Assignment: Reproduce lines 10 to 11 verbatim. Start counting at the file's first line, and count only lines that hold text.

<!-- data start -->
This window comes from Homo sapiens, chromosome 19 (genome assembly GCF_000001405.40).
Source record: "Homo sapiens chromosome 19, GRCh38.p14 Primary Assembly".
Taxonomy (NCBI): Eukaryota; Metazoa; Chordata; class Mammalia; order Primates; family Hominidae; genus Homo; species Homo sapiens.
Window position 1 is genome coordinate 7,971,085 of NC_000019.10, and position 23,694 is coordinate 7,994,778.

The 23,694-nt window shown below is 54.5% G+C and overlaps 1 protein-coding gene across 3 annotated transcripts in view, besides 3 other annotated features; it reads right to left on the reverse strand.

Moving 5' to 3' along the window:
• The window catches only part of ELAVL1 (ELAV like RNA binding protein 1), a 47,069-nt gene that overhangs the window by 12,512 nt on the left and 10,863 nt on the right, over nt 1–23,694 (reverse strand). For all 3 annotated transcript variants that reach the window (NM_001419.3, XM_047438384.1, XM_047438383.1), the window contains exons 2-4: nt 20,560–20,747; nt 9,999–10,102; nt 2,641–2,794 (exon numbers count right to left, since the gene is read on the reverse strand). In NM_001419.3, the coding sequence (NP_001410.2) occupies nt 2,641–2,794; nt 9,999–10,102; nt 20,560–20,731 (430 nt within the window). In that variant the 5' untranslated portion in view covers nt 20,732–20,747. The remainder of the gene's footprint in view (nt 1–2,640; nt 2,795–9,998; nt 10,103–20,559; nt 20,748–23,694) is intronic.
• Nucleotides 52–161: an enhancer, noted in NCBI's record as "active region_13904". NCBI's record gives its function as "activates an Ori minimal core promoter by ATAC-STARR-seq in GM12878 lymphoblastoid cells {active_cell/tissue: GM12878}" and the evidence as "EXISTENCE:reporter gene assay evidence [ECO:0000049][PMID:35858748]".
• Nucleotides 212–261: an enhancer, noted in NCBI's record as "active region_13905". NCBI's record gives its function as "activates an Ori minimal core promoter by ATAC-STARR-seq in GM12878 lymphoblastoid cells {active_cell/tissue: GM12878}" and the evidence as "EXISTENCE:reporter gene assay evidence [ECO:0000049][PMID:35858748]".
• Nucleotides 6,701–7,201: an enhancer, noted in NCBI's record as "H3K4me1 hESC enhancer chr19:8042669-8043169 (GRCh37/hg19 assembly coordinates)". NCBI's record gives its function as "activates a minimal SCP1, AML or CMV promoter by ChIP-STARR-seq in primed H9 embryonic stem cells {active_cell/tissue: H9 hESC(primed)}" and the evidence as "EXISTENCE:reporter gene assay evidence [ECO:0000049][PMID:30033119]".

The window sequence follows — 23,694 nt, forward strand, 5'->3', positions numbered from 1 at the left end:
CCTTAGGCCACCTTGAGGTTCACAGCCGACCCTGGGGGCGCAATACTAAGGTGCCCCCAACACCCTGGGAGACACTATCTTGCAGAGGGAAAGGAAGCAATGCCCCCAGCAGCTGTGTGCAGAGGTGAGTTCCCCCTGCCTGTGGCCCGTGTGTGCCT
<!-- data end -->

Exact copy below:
• Nucleotides 6,701–7,201: an enhancer, noted in NCBI's record as "H3K4me1 hESC enhancer chr19:8042669-8043169 (GRCh37/hg19 assembly coordinates)". NCBI's record gives its function as "activates a minimal SCP1, AML or CMV promoter by ChIP-STARR-seq in primed H9 embryonic stem cells {active_cell/tissue: H9 hESC(primed)}" and the evidence as "EXISTENCE:reporter gene assay evidence [ECO:0000049][PMID:30033119]".

The window sequence follows — 23,694 nt, forward strand, 5'->3', positions numbered from 1 at the left end: